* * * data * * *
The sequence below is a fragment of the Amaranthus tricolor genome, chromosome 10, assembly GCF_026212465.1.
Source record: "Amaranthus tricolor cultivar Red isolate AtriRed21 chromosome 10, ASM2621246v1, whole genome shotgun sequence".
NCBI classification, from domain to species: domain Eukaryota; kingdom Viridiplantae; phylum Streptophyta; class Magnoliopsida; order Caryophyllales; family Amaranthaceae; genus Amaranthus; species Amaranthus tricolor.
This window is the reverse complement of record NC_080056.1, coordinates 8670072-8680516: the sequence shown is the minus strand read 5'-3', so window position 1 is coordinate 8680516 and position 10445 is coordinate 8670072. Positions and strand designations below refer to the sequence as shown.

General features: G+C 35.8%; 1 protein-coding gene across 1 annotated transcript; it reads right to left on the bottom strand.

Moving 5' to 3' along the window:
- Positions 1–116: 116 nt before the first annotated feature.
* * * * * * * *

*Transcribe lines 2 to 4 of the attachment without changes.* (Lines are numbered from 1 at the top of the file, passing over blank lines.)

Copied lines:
Source record: "Amaranthus tricolor cultivar Red isolate AtriRed21 chromosome 10, ASM2621246v1, whole genome shotgun sequence".
NCBI classification, from domain to species: domain Eukaryota; kingdom Viridiplantae; phylum Streptophyta; class Magnoliopsida; order Caryophyllales; family Amaranthaceae; genus Amaranthus; species Amaranthus tricolor.
This window is the reverse complement of record NC_080056.1, coordinates 8670072-8680516: the sequence shown is the minus strand read 5'-3', so window position 1 is coordinate 8680516 and position 10445 is coordinate 8670072. Positions and strand designations below refer to the sequence as shown.